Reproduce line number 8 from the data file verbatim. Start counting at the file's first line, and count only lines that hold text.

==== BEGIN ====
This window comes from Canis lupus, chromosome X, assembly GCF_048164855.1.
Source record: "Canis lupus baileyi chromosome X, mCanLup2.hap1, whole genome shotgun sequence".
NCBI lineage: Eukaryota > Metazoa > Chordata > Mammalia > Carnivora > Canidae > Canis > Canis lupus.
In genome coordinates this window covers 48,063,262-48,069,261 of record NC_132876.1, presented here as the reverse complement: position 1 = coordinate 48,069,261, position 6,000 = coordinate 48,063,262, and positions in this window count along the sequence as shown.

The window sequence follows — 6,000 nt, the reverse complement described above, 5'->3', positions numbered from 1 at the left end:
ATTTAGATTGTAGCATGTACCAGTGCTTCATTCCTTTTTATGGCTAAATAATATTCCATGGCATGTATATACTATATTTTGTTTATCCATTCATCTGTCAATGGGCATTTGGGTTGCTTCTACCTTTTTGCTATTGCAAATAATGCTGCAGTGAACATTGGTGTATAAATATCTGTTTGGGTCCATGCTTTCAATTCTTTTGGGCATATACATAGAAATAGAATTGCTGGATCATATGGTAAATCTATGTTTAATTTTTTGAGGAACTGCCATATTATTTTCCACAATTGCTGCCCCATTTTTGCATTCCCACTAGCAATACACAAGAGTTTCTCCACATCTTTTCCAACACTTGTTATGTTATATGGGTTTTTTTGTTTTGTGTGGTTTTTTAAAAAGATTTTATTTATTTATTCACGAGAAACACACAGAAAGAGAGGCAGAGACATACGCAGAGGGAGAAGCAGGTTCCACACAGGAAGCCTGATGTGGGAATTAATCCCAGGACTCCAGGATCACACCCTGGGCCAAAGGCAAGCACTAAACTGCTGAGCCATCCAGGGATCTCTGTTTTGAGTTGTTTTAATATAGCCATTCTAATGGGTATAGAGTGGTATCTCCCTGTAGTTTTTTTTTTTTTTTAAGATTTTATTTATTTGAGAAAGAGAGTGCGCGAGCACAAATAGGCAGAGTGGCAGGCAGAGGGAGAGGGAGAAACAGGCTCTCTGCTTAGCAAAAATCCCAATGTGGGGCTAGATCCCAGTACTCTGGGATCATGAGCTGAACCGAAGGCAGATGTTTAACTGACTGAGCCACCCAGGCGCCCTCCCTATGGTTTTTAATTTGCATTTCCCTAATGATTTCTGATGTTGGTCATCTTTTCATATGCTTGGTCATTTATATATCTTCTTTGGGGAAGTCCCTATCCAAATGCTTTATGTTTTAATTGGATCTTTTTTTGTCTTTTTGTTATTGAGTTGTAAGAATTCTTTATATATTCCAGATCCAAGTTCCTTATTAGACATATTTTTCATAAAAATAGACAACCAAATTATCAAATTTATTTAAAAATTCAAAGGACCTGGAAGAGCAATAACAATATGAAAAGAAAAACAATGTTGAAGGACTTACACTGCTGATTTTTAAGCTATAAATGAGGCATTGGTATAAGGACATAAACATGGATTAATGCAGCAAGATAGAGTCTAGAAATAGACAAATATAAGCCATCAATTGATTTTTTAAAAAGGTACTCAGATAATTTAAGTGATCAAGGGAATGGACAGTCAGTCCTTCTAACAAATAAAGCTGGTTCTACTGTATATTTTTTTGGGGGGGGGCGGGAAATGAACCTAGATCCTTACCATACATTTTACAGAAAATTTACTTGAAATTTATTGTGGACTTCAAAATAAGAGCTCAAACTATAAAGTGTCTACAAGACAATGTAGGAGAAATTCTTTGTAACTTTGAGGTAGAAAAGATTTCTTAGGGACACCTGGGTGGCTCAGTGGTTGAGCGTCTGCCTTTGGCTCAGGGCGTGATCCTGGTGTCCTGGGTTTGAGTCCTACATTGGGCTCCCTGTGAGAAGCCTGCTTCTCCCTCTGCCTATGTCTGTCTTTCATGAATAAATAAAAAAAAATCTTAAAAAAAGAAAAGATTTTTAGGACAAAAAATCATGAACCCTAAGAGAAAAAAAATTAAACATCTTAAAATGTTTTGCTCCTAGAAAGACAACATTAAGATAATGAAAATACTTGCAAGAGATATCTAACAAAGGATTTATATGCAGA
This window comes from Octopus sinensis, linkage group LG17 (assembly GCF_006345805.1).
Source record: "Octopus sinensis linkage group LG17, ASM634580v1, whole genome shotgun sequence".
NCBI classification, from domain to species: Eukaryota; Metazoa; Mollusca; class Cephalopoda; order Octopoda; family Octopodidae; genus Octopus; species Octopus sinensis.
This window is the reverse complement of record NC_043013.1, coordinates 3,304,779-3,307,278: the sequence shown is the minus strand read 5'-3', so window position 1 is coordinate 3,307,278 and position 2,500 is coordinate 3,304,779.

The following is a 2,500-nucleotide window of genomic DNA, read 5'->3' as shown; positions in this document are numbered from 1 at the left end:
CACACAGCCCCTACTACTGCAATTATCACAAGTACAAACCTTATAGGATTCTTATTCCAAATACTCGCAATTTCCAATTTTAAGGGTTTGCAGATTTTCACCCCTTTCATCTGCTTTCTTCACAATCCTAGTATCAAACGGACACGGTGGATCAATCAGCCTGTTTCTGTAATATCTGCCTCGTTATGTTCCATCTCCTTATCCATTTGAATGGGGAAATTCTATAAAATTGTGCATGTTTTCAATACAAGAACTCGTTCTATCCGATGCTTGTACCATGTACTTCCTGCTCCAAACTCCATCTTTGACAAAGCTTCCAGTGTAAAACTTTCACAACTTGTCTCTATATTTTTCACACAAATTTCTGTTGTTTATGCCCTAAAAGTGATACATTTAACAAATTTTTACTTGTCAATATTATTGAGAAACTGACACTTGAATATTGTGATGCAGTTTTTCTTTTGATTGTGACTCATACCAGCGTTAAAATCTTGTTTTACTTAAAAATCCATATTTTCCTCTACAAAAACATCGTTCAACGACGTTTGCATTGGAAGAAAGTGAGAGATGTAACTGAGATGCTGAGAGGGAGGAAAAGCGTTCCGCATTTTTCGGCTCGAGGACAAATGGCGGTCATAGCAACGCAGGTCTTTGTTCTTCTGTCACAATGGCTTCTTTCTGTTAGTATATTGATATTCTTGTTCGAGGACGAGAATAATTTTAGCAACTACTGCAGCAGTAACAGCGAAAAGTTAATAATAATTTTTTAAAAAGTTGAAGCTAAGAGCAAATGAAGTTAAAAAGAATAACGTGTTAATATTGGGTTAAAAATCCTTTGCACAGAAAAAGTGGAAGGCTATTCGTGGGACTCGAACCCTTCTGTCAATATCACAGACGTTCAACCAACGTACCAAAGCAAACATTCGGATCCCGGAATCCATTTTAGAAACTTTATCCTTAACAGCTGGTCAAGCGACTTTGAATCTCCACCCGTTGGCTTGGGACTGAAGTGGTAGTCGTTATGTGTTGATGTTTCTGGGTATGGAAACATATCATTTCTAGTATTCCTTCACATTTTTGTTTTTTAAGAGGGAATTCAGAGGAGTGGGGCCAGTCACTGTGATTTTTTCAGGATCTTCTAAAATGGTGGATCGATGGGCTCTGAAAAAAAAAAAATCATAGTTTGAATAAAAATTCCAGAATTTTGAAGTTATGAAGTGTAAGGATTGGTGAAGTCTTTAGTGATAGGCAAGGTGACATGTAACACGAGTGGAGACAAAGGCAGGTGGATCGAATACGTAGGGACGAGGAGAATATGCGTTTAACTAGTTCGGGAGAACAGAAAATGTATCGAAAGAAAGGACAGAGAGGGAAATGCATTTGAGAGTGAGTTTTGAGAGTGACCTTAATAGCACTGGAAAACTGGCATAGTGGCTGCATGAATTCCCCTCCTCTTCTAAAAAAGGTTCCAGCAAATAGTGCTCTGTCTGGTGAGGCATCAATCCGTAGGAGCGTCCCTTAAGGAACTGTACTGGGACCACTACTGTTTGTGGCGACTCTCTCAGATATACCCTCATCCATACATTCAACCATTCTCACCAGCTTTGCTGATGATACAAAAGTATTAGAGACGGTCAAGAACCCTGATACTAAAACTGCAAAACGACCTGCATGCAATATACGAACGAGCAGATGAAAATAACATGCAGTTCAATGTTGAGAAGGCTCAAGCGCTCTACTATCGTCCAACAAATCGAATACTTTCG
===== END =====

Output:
Source record: "Octopus sinensis linkage group LG17, ASM634580v1, whole genome shotgun sequence".